Candidates Stephen Box (left) and Tomas O'Grady (right) are challenging incumbent Tom LaBonge for L.A. City Council District 4. The Daily News, L.A. Weekly and Southern Cal. Food Truck Assoc. back Box. The L.A. Times has endorsed O'Grady. LaBonge ran unopposed in 2007.
City Councilman Tom LaBonge faces two challengers to represent the district that stretches from North Hollywood and Griffith Park to Koreatown and Silver Lake.
What matters most in this race might depend on who you ask.
Los Angeles City Councilman Tom LaBonge has worked for the City of Angels in one way or another since 1974. That’s 37 years, the last 10 on the City Council.
“If you do not set aside money for libraries and parks, you're not a city of greatness, and Los Angeles is a city of greatness.”
The 57-year-old councilman pitched Proposition L on KPCC’s "Patt Morrison" show. The ballot measure would slice libraries a bigger piece of the city’s budget pie.
He participated over the phone. His two opponents were in studio.
One challenger, Tomas O’Grady, was born in Ireland. “The controller just admitted the other day that the city spends $5 million per year on cell phones. That is half the library budget needed for last year.”
L.A. city libraries have gone dark two days a week, because of a $10 million budget shortfall. O’Grady says he’ll run his city hall office the way he runs his home: on a tight budget and within its means. If voters elect him, the 44-year-old promises to cuts in his and his staff’s salaries.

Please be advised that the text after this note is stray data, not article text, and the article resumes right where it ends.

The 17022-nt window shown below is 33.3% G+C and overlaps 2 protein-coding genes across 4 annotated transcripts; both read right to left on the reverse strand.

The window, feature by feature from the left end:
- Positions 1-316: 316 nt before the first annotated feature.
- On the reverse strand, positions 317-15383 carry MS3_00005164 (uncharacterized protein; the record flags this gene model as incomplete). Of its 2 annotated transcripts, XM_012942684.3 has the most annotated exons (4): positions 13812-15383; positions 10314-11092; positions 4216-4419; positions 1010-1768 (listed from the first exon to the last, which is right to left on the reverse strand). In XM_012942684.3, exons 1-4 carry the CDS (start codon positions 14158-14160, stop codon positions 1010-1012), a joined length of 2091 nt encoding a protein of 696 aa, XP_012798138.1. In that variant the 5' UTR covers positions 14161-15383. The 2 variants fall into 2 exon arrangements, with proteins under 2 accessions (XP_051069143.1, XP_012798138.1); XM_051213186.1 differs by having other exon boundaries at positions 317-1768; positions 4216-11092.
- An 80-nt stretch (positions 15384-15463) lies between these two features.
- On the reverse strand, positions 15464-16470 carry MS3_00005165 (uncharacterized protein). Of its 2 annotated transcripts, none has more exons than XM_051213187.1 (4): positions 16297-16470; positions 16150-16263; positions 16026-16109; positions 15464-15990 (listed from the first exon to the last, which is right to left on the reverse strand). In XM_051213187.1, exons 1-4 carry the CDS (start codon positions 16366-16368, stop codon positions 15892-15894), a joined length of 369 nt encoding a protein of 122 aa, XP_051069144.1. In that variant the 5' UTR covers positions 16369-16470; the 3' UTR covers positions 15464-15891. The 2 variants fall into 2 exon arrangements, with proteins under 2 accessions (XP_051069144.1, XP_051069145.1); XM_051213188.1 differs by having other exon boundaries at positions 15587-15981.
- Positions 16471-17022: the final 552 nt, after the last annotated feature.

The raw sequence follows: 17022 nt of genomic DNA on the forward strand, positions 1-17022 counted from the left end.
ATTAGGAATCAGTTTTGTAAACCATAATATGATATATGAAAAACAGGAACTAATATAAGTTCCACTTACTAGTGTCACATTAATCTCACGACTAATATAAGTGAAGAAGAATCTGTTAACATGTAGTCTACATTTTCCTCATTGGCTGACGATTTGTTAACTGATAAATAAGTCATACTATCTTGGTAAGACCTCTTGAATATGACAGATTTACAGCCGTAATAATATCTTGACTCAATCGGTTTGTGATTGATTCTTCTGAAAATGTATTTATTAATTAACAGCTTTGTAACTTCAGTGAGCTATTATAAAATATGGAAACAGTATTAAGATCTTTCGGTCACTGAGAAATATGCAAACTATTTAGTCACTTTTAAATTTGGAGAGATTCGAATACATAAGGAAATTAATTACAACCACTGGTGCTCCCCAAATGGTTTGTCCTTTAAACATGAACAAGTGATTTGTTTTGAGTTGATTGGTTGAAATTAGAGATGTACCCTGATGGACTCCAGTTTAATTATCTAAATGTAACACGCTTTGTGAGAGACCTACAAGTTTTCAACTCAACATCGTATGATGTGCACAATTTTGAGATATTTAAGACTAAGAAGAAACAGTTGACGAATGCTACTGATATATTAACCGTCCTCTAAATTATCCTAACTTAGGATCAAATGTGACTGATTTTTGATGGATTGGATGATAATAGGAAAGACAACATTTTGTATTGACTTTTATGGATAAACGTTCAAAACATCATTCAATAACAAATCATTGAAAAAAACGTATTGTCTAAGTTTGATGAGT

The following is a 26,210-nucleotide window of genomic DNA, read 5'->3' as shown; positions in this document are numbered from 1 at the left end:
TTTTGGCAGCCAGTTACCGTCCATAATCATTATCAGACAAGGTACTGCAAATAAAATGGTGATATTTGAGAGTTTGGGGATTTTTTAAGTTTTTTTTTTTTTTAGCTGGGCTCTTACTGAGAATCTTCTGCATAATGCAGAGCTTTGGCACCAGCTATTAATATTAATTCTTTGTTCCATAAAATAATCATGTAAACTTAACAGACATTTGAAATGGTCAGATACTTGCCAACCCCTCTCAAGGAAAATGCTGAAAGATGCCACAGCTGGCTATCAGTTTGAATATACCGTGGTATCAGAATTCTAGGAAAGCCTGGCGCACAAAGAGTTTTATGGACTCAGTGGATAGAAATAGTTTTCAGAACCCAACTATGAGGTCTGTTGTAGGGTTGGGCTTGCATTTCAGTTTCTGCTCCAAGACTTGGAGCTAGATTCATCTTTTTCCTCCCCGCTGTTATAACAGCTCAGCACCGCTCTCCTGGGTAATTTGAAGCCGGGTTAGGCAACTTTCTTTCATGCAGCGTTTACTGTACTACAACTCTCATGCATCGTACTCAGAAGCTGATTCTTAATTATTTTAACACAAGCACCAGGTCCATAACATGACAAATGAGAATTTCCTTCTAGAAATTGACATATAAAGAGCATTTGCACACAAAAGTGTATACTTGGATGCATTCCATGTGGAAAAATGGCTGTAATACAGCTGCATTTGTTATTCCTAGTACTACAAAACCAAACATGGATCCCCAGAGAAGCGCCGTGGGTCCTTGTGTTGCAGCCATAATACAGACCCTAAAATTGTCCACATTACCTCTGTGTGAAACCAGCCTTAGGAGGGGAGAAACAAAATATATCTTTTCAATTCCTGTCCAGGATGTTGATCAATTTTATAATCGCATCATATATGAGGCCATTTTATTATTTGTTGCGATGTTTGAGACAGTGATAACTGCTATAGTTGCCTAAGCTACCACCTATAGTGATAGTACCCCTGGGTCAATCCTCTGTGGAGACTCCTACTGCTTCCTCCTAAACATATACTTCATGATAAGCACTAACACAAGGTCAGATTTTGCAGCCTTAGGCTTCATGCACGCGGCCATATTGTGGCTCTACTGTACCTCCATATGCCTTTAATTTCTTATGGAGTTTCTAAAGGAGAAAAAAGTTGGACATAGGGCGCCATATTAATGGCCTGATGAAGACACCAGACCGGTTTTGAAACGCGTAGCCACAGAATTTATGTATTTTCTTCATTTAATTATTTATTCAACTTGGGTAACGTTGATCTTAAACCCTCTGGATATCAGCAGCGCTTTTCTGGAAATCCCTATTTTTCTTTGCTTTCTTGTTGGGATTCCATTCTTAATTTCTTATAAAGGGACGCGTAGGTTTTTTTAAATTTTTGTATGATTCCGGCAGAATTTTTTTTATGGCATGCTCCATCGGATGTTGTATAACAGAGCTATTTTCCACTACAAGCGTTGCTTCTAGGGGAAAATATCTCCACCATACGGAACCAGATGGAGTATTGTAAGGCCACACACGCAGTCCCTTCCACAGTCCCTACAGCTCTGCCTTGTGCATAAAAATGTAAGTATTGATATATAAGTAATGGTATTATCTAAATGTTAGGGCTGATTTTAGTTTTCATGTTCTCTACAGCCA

The third contender for the district, Stephen Box, promises transparency in government. “I’m in favor of Measure L.” Australian-born Box says the library measure, Measure L, deceives voters.
He promises to speak plainly if he’s elected. “This is the kind of double dealing we’ve come to expect from City Hall. It’s why these ballot measure are poorly crafted. They’re symbolic gestures at best. So, I’m gonna vote yes for Measure L and when in office, the first thing I’ll do is remove the cost-recovery language.”
Box gets around the Southland mostly by bike; he’s an avid activist for cyclists’ rights. On the campaign trail, the 53-year-old film producer emphasizes his “Great Streets” program.
That’s won over many of the city’s food truck operators. Box hopes that’ll mean a lot of food truck Twitter followers will become L.A. city voters in an off-year election with low voter turnout.
Of the 300,000 adults who live in Council District 4, fewer than half are registered to vote.
The Daily News and the L.A. Weekly endorse Stephen Box. The Los Angeles Times backs Tomas O’Grady.
Term limits will make this City Council race the last for incumbent Tom LaBonge. He ran unopposed in 2007. If LaBonge's not reelected, it'll be the first time an L.A. City Council incumbent has lost that seat since Ruth Gallanter beat Pat Russell in 1987.